They all admit it: the carbon tax means gas

The carbon tax is law. This is Gillard Labor’s “historic reform”. Their “dollar float”. According to Treasurer Wayne Swan it is “Labor to the bootstraps”. As soon as the carbon tax was successfully passed through the Senate, Gillard declared that “Today’s vote does mean that we will commence creating our clean energy future”. It’s a lie.

Despite all the rhetorical celebration of our “clean energy future”, just two days after the tax passed Labor leaders were hailing it as a victory, not for solar or wind power, but for the gas industry.

The comments were made in response to The Greens re-declaring their opposition to gas and their call for 100 per cent renewable energy. Gillard’s reply was unambiguous: “There will be a diverse range of energy sources. We believe coal seam gas will be part of the energy mix of the future.” Climate Change Minister Greg Combet echoed her, saying “with the market mechanism, gas is clearly an important fuel source.”

Gas is anything but a clean energy. A damning report on true gas pollution levels in Australia, commissioned by the renewables research group Beyond Zero Emissions (BZE), has been suppressed.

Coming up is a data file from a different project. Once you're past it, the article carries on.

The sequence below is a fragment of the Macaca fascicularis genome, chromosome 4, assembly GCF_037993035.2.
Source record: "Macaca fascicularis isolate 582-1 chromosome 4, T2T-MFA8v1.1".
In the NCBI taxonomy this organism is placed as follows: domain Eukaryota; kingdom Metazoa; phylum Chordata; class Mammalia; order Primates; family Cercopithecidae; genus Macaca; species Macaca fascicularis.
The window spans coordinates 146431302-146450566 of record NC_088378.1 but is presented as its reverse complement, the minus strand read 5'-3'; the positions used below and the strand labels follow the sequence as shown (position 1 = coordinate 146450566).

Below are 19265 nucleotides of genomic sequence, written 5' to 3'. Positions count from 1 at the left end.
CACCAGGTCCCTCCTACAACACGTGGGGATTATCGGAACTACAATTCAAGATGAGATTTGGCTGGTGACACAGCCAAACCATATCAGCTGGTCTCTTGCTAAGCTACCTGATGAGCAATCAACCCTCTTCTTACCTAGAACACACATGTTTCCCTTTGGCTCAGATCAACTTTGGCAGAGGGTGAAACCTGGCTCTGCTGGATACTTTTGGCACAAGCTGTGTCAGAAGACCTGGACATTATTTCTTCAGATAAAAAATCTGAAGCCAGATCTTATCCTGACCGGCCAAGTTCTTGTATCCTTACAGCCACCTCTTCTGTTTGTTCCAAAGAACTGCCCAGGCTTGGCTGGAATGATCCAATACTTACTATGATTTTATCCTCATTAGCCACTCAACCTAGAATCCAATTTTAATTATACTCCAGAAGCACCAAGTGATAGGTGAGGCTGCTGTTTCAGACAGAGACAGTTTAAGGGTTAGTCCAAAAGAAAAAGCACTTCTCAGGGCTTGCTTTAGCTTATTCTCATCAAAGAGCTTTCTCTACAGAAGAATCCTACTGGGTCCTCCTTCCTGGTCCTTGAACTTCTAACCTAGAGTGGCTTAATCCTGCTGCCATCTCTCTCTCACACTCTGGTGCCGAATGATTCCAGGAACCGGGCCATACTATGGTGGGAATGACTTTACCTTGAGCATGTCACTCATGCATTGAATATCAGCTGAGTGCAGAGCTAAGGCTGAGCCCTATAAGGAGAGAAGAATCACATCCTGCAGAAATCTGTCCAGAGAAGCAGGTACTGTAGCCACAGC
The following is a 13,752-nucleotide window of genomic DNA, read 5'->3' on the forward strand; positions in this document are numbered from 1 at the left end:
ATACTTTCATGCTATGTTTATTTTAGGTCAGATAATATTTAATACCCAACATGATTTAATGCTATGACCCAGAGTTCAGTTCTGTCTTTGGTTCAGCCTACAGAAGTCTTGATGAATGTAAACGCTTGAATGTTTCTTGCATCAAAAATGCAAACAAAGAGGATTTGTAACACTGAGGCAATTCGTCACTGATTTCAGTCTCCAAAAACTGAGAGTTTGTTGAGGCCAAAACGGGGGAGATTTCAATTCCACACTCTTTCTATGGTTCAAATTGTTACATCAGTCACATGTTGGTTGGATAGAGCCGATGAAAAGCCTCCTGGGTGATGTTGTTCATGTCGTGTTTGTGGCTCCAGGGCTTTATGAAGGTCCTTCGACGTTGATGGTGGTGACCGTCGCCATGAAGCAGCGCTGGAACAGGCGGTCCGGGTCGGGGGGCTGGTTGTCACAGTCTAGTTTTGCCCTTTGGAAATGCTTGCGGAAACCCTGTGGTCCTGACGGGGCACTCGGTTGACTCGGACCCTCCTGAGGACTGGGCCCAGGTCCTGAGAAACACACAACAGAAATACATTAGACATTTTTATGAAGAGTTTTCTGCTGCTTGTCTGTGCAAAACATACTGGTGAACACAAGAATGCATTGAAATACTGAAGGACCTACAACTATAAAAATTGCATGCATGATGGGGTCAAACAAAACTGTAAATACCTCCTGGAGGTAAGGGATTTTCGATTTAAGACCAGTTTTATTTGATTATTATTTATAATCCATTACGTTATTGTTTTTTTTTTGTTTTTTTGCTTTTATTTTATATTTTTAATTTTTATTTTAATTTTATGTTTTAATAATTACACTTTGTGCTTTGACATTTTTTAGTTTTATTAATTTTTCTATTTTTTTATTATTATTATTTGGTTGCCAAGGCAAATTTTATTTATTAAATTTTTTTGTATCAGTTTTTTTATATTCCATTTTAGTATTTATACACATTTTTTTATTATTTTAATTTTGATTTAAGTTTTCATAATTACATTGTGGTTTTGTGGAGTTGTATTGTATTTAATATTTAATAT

The company that produced the report, Worley Parsons, is now refusing to hand it over. They are knee-deep in the gas industry, with $580 million contract with gas giant QGC and plans to build two natural gas trains and a gas plant in the Pilbara region.

BZE requested the report in order to compare the entire life cycle emissions from coal seam gas and shale gas with other energy sources. During gas extraction, vast amounts of methane can escape from wells and bores. Methane is an extremely potent greenhouse gas, over 70 times worse than carbon dioxide over a twenty year time scale—this “leakage” needs to be accounted for when calculating emissions from gas, but often isn’t.

But Labor is giving this polluting industry green cover and their carbon tax is going to encourage the gas boom going on across the country.

The Greens have backed themselves into a corner by sowing illusions in the carbon tax and the myth that it will assist clean energy (see here). Christine Milne has called the carbon tax legislation a “huge victory” that “gets us ready for historical investments in clean, renewable energy”.

The Greens have not prepared their supporters for the real consequences of the carbon tax.
Alongside this, the tax has created a scepticism of climate action among those who know they’ll be feeling the pinch of increased living costs.

We should take up the Greens call to move towards 100 per cent renewables, but to win this we have to be prepared to tell the truth about the carbon tax.

By Erima Dall


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